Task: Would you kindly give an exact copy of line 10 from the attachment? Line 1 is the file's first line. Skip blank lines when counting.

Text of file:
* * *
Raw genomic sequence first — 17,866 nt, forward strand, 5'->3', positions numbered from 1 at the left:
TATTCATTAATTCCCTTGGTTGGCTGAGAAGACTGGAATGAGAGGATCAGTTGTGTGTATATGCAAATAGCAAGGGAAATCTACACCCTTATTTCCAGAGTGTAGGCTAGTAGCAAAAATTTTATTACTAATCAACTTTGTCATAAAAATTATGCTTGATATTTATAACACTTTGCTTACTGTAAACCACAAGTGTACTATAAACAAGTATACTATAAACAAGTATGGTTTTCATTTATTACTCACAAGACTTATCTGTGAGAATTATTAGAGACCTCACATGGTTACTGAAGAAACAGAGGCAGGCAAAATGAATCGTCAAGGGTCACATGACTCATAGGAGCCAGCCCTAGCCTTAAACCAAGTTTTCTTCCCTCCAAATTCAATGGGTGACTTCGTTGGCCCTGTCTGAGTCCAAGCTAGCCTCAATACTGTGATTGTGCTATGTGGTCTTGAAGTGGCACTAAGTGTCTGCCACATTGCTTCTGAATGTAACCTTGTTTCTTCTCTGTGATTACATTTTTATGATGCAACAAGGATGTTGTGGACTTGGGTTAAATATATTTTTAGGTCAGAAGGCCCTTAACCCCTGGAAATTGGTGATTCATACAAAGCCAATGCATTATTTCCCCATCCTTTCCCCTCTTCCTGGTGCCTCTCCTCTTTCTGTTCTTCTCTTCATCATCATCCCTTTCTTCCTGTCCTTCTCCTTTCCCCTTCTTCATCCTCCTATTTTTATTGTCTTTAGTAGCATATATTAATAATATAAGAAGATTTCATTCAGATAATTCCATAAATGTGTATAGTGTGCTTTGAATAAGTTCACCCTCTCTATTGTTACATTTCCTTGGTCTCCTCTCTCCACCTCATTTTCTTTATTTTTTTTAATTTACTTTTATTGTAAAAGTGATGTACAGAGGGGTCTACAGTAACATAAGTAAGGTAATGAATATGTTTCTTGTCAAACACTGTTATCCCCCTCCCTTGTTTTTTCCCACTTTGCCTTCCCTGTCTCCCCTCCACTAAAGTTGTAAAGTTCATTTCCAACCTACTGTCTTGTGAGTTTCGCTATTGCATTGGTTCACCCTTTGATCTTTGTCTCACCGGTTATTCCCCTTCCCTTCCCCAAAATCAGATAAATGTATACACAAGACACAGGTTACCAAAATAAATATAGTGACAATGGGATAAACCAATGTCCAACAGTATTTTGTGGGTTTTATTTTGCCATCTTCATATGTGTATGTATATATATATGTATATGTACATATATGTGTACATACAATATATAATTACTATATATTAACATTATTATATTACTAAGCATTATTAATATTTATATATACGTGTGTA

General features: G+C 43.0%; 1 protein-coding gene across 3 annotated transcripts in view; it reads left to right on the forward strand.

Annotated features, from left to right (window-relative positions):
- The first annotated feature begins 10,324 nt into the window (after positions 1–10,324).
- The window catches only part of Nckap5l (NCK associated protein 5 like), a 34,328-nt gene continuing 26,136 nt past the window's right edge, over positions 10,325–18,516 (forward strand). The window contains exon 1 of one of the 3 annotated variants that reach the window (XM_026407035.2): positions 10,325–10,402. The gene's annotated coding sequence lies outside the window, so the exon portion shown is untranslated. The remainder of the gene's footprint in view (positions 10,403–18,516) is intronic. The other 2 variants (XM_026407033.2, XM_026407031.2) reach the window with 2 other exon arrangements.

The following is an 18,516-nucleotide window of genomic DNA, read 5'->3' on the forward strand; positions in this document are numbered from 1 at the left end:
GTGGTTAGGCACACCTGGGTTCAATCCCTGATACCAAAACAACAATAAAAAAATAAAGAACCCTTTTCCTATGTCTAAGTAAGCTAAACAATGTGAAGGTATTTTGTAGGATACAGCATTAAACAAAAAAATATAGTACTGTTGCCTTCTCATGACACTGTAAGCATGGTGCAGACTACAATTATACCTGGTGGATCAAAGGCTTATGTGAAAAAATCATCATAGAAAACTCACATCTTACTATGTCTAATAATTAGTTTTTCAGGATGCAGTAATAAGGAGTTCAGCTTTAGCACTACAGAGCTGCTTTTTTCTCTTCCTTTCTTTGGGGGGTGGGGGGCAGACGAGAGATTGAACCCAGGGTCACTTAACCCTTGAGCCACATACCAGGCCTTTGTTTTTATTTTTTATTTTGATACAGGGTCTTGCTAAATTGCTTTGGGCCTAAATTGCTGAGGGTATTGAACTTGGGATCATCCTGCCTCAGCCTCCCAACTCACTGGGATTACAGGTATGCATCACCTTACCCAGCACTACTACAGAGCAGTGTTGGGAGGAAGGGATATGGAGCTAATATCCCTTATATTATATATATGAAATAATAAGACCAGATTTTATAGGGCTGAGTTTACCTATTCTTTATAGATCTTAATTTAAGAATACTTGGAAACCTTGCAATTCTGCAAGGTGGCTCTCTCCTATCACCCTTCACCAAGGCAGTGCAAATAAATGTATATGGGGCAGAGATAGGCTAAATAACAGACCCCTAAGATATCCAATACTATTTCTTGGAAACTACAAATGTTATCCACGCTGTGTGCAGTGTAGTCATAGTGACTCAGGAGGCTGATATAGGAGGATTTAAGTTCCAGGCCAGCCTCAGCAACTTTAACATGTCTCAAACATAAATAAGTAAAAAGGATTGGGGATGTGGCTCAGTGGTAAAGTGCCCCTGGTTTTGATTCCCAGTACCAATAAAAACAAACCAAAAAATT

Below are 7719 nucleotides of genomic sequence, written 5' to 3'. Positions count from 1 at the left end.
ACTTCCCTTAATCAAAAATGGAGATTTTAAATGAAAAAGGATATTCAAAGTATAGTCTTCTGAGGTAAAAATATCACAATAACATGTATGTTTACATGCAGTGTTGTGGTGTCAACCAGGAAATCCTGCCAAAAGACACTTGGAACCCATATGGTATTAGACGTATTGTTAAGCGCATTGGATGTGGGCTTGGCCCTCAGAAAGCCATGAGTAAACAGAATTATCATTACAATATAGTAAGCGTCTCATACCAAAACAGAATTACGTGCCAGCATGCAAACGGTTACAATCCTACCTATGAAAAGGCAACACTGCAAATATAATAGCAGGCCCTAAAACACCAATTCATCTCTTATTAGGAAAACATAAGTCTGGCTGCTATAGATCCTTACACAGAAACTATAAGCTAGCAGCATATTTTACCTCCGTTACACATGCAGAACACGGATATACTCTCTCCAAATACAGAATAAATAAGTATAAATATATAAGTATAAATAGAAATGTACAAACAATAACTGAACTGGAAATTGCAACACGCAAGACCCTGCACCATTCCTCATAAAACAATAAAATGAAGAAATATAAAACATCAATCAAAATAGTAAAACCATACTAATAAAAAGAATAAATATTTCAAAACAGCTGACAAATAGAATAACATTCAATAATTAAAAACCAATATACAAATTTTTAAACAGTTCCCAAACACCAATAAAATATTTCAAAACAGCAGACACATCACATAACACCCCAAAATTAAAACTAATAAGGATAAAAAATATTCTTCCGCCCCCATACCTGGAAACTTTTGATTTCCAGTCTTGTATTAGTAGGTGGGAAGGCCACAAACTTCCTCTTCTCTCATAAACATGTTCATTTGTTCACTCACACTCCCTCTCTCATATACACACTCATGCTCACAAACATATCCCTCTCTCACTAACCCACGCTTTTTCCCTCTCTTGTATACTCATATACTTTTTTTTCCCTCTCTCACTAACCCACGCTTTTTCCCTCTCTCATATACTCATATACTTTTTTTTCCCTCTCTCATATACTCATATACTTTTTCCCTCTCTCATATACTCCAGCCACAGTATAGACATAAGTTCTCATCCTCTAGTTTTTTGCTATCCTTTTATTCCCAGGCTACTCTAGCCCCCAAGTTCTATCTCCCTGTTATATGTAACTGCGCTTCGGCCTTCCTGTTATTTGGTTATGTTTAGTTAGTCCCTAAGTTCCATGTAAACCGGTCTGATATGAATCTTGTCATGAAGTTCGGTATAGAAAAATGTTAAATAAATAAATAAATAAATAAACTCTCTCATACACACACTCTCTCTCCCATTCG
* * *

ACTTCCCTTAATCAAAAATGGAGATTTTAAATGAAAAAGGATATTCAAAGTATAGTCTTCTGAGGTAAAAATATCACAATAACATGTATGTTTACATGCAGTGTTGTGGTGTCAACCAGGAAATCCTGCCAAAAGACACTTGGAACCCATATGGTATTAGACGTATTGTTAAGCGCATTGGATGTGGGCTTGGCCCTCAGAAAGCCATGAGTAAACAGAATTATCATTACAATATAGTAAGCGTCTCATACCAAAACAGAATTACGTGCCAGCATGCAAACGGTTACAATCCTACCTATGAAAAGGCAACACTGCAAATATAATAGCAGGCCCTAAAACACCAATTCATCTCTTATTAGGAAAACATAAGTCTGGCTGCTATAGATCCTTACACAGAAACTATAAGCTAGCAGCATATTTTACCTCCGTTACACATGCAGAACACGGATATACTCTCTCCAAATACAGAATAAATAAGTATAAATATATAAGTATAAATAGAAATGTACAAACAATAACTGAACTGGAAATTGCAACACGCAAGACCCTGCACCATTCCTCATAAAACAATAAAATGAAGAAATATAAAACATCAATCAAAATAGTAAAACCATACTAATAAAAAGAATAAATATTTCAAAACAGCTGACAAATAGAATAACATTCAATAATTAAAAACCAATATACAAATTTTTAAACAGTTCCCAAACACCAATAAAATATTTCAAAACAGCAGACACATCACATAACACCCCAAAATTAAAACTAATAAGGATAAAAAATATTCTTCCGCCCCCATACCTGGAAACTTTTGATTTCCAGTCTTGTATTAGTAGGTGGGAAGGCCACAAACTTCCTCTTCTCTCATAAACATGTTCATTTGTTCACTCACACTCCCTCTCTCATATACACACTCATGCTCACAAACATATCCCTCTCTCACTAACCCACGCTTTTTCCCTCTCTTGTATACTCATATACTTTTTTTTCCCTCTCTCACTAACCCACGCTTTTTCCCTCTCTCATATACTCATATACTTTTTTTTCCCTCTCTCATATACTCATATACTTTTTCCCTCTCTCATATACTCCAGCCACAGTATAGACATAAGTTCTCATCCTCTAGTTTTTTGCTATCCTTTTATTCCCAGGCTACTCTAGCCCCCAAGTTCTATCTCCCTGTTATATGTAACTGCGCTTCGGCCTTCCTGTTATTTGGTTATGTTTAGTTAGTCCCTAAGTTCCATGTAAACCGGTCTGATATGAATCTTGTCATGAAGTTCGGTATAGAAAAATGTTAAATAAATAAATAAATAAATAAACTCTCTCATACACACACTCTCTCTCCCATTCG